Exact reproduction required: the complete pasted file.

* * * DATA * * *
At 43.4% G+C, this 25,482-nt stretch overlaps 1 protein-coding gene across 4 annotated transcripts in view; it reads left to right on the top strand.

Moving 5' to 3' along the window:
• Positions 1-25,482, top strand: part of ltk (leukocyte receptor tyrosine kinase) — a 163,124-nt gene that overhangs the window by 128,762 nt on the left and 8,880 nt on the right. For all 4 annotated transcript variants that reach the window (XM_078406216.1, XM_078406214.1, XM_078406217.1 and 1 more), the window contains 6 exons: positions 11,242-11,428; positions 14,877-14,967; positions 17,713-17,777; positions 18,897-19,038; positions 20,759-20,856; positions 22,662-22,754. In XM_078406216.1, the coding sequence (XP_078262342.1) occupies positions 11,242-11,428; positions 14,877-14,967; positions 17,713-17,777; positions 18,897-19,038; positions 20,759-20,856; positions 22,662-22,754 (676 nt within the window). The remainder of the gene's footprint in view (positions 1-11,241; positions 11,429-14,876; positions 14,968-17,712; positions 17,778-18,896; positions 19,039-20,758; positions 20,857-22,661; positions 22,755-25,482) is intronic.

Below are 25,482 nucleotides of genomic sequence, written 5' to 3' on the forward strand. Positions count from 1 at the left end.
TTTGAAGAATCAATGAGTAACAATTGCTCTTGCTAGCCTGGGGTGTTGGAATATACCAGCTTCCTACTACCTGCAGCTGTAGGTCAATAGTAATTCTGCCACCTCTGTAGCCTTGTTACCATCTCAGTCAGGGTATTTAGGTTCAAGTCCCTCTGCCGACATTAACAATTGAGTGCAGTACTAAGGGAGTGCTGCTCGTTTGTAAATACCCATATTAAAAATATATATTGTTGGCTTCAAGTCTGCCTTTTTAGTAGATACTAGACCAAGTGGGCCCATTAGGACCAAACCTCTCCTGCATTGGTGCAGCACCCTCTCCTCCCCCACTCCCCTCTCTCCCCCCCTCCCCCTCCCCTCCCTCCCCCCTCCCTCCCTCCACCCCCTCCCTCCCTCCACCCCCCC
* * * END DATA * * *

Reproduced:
At 43.4% G+C, this 25,482-nt stretch overlaps 1 protein-coding gene across 4 annotated transcripts in view; it reads left to right on the top strand.

Moving 5' to 3' along the window:
• Positions 1-25,482, top strand: part of ltk (leukocyte receptor tyrosine kinase) — a 163,124-nt gene that overhangs the window by 128,762 nt on the left and 8,880 nt on the right. For all 4 annotated transcript variants that reach the window (XM_078406216.1, XM_078406214.1, XM_078406217.1 and 1 more), the window contains 6 exons: positions 11,242-11,428; positions 14,877-14,967; positions 17,713-17,777; positions 18,897-19,038; positions 20,759-20,856; positions 22,662-22,754. In XM_078406216.1, the coding sequence (XP_078262342.1) occupies positions 11,242-11,428; positions 14,877-14,967; positions 17,713-17,777; positions 18,897-19,038; positions 20,759-20,856; positions 22,662-22,754 (676 nt within the window). The remainder of the gene's footprint in view (positions 1-11,241; positions 11,429-14,876; positions 14,968-17,712; positions 17,778-18,896; positions 19,039-20,758; positions 20,857-22,661; positions 22,755-25,482) is intronic.

Below are 25,482 nucleotides of genomic sequence, written 5' to 3' on the forward strand. Positions count from 1 at the left end.
TTTGAAGAATCAATGAGTAACAATTGCTCTTGCTAGCCTGGGGTGTTGGAATATACCAGCTTCCTACTACCTGCAGCTGTAGGTCAATAGTAATTCTGCCACCTCTGTAGCCTTGTTACCATCTCAGTCAGGGTATTTAGGTTCAAGTCCCTCTGCCGACATTAACAATTGAGTGCAGTACTAAGGGAGTGCTGCTCGTTTGTAAATACCCATATTAAAAATATATATTGTTGGCTTCAAGTCTGCCTTTTTAGTAGATACTAGACCAAGTGGGCCCATTAGGACCAAACCTCTCCTGCATTGGTGCAGCACCCTCTCCTCCCCCACTCCCCTCTCTCCCCCCCTCCCCCTCCCCTCCCTCCCCCCTCCCTCCCTCCACCCCCTCCCTCCCTCCACCCCCCC